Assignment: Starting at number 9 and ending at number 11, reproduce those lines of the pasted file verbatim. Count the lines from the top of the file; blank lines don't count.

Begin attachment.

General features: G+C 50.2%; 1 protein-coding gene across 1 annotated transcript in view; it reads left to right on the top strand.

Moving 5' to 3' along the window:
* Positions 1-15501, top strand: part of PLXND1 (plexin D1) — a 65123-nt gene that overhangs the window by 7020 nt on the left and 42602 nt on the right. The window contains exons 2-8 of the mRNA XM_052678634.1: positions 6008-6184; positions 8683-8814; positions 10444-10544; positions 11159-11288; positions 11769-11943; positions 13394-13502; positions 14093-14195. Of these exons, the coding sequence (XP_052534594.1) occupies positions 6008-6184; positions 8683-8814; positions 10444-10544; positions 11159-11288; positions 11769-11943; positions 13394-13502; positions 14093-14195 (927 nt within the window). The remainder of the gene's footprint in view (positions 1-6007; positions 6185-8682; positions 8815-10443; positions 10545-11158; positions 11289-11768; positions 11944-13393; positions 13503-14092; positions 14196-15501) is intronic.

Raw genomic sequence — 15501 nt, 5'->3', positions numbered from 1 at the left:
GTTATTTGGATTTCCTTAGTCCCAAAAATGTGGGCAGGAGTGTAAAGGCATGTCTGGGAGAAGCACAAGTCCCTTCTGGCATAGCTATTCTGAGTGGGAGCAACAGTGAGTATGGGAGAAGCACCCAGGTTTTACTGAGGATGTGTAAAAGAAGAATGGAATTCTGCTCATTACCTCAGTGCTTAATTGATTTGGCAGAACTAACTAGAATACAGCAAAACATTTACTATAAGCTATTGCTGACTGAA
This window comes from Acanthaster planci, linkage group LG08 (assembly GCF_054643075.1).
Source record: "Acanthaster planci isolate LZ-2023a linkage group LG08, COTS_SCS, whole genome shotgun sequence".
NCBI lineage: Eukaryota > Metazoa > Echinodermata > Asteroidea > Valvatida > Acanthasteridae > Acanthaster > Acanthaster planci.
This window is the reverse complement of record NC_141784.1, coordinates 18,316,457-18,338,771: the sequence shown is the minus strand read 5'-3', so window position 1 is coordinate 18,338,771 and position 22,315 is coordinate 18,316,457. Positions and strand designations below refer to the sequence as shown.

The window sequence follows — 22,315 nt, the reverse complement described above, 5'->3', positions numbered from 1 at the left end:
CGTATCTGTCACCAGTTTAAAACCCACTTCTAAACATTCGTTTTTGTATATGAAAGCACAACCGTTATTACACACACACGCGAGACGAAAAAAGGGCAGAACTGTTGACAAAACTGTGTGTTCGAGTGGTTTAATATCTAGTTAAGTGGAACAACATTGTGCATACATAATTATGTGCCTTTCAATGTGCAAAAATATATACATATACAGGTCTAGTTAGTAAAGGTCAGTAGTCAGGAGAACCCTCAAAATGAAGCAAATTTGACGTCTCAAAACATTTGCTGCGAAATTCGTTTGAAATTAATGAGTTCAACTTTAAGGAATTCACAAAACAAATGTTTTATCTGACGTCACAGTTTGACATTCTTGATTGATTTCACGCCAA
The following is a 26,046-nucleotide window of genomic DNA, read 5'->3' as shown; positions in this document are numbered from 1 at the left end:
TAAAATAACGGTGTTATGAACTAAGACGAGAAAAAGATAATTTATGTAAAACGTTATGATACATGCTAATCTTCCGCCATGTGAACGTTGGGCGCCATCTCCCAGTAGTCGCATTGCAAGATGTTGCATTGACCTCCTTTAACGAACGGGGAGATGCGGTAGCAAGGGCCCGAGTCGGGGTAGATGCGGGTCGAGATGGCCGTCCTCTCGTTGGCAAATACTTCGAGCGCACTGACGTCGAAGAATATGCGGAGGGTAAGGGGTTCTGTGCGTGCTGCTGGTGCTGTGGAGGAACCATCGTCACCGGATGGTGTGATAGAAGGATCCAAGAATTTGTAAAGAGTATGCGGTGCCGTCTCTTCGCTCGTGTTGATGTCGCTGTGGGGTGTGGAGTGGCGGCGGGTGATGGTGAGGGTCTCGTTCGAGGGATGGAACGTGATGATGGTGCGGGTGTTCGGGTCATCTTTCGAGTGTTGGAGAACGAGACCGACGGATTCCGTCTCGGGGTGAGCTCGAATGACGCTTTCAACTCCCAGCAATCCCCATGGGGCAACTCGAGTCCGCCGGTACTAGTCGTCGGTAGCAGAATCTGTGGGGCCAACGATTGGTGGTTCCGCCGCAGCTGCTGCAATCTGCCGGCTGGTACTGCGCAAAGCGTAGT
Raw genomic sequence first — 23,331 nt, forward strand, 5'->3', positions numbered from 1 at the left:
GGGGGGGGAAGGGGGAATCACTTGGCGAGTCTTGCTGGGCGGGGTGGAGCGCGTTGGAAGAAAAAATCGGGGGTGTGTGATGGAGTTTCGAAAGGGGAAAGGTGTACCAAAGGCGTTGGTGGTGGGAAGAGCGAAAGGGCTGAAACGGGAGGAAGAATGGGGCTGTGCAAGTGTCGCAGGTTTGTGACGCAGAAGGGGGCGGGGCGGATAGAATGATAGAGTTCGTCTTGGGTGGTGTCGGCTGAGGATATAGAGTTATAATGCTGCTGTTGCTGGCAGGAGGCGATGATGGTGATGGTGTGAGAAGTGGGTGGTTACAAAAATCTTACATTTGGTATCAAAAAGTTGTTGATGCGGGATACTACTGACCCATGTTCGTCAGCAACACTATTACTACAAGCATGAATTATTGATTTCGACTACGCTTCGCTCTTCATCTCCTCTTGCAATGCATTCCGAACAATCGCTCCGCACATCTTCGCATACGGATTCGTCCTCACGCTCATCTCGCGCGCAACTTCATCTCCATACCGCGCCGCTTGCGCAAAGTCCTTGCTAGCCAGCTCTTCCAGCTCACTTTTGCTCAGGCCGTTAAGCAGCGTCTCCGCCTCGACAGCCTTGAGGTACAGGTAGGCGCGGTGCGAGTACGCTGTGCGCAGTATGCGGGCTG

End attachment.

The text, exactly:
This window is the reverse complement of record NC_141784.1, coordinates 18,316,457-18,338,771: the sequence shown is the minus strand read 5'-3', so window position 1 is coordinate 18,338,771 and position 22,315 is coordinate 18,316,457. Positions and strand designations below refer to the sequence as shown.

The window sequence follows — 22,315 nt, the reverse complement described above, 5'->3', positions numbered from 1 at the left end:
CGTATCTGTCACCAGTTTAAAACCCACTTCTAAACATTCGTTTTTGTATATGAAAGCACAACCGTTATTACACACACACGCGAGACGAAAAAAGGGCAGAACTGTTGACAAAACTGTGTGTTCGAGTGGTTTAATATCTAGTTAAGTGGAACAACATTGTGCATACATAATTATGTGCCTTTCAATGTGCAAAAATATATACATATACAGGTCTAGTTAGTAAAGGTCAGTAGTCAGGAGAACCCTCAAAATGAAGCAAATTTGACGTCTCAAAACATTTGCTGCGAAATTCGTTTGAAATTAATGAGTTCAACTTTAAGGAATTCACAAAACAAATGTTTTATCTGACGTCACAGTTTGACATTCTTGATTGATTTCACGCCAA